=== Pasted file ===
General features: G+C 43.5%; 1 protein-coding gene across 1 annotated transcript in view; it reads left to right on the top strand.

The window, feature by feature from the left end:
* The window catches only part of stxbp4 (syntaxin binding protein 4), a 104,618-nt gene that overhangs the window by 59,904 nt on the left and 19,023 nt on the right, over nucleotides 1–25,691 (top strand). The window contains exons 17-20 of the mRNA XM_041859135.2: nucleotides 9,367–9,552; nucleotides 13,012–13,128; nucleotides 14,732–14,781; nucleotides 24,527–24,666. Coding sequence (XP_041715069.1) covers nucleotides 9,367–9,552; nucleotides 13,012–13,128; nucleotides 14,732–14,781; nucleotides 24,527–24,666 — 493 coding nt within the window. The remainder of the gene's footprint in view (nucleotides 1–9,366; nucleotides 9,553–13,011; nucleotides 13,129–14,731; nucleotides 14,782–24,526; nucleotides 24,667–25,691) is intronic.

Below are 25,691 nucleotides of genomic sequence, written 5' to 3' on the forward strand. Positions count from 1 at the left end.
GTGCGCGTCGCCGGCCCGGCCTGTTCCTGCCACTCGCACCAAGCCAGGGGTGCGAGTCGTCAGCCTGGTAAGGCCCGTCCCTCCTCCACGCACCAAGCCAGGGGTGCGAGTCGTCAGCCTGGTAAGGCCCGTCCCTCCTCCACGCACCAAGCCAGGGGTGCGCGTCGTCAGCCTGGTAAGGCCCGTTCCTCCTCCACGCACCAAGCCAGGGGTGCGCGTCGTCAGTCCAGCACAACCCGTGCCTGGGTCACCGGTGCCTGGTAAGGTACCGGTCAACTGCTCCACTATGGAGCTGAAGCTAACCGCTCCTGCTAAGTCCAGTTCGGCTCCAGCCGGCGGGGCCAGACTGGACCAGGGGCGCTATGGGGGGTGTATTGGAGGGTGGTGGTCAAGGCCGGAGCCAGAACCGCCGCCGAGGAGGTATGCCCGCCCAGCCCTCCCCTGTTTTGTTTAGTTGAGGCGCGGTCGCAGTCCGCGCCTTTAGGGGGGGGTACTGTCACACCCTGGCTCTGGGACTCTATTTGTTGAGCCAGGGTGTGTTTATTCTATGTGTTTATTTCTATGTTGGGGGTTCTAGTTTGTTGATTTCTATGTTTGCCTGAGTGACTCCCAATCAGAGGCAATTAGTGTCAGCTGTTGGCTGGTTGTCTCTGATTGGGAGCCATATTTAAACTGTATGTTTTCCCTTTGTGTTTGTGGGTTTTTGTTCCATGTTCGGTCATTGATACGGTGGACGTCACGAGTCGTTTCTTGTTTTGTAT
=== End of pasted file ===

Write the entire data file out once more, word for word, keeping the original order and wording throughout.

General features: G+C 43.5%; 1 protein-coding gene across 1 annotated transcript in view; it reads left to right on the top strand.

The window, feature by feature from the left end:
* The window catches only part of stxbp4 (syntaxin binding protein 4), a 104,618-nt gene that overhangs the window by 59,904 nt on the left and 19,023 nt on the right, over nucleotides 1–25,691 (top strand). The window contains exons 17-20 of the mRNA XM_041859135.2: nucleotides 9,367–9,552; nucleotides 13,012–13,128; nucleotides 14,732–14,781; nucleotides 24,527–24,666. Coding sequence (XP_041715069.1) covers nucleotides 9,367–9,552; nucleotides 13,012–13,128; nucleotides 14,732–14,781; nucleotides 24,527–24,666 — 493 coding nt within the window. The remainder of the gene's footprint in view (nucleotides 1–9,366; nucleotides 9,553–13,011; nucleotides 13,129–14,731; nucleotides 14,782–24,526; nucleotides 24,667–25,691) is intronic.

Below are 25,691 nucleotides of genomic sequence, written 5' to 3' on the forward strand. Positions count from 1 at the left end.
GTGCGCGTCGCCGGCCCGGCCTGTTCCTGCCACTCGCACCAAGCCAGGGGTGCGAGTCGTCAGCCTGGTAAGGCCCGTCCCTCCTCCACGCACCAAGCCAGGGGTGCGAGTCGTCAGCCTGGTAAGGCCCGTCCCTCCTCCACGCACCAAGCCAGGGGTGCGCGTCGTCAGCCTGGTAAGGCCCGTTCCTCCTCCACGCACCAAGCCAGGGGTGCGCGTCGTCAGTCCAGCACAACCCGTGCCTGGGTCACCGGTGCCTGGTAAGGTACCGGTCAACTGCTCCACTATGGAGCTGAAGCTAACCGCTCCTGCTAAGTCCAGTTCGGCTCCAGCCGGCGGGGCCAGACTGGACCAGGGGCGCTATGGGGGGTGTATTGGAGGGTGGTGGTCAAGGCCGGAGCCAGAACCGCCGCCGAGGAGGTATGCCCGCCCAGCCCTCCCCTGTTTTGTTTAGTTGAGGCGCGGTCGCAGTCCGCGCCTTTAGGGGGGGGTACTGTCACACCCTGGCTCTGGGACTCTATTTGTTGAGCCAGGGTGTGTTTATTCTATGTGTTTATTTCTATGTTGGGGGTTCTAGTTTGTTGATTTCTATGTTTGCCTGAGTGACTCCCAATCAGAGGCAATTAGTGTCAGCTGTTGGCTGGTTGTCTCTGATTGGGAGCCATATTTAAACTGTATGTTTTCCCTTTGTGTTTGTGGGTTTTTGTTCCATGTTCGGTCATTGATACGGTGGACGTCACGAGTCGTTTCTTGTTTTGTAT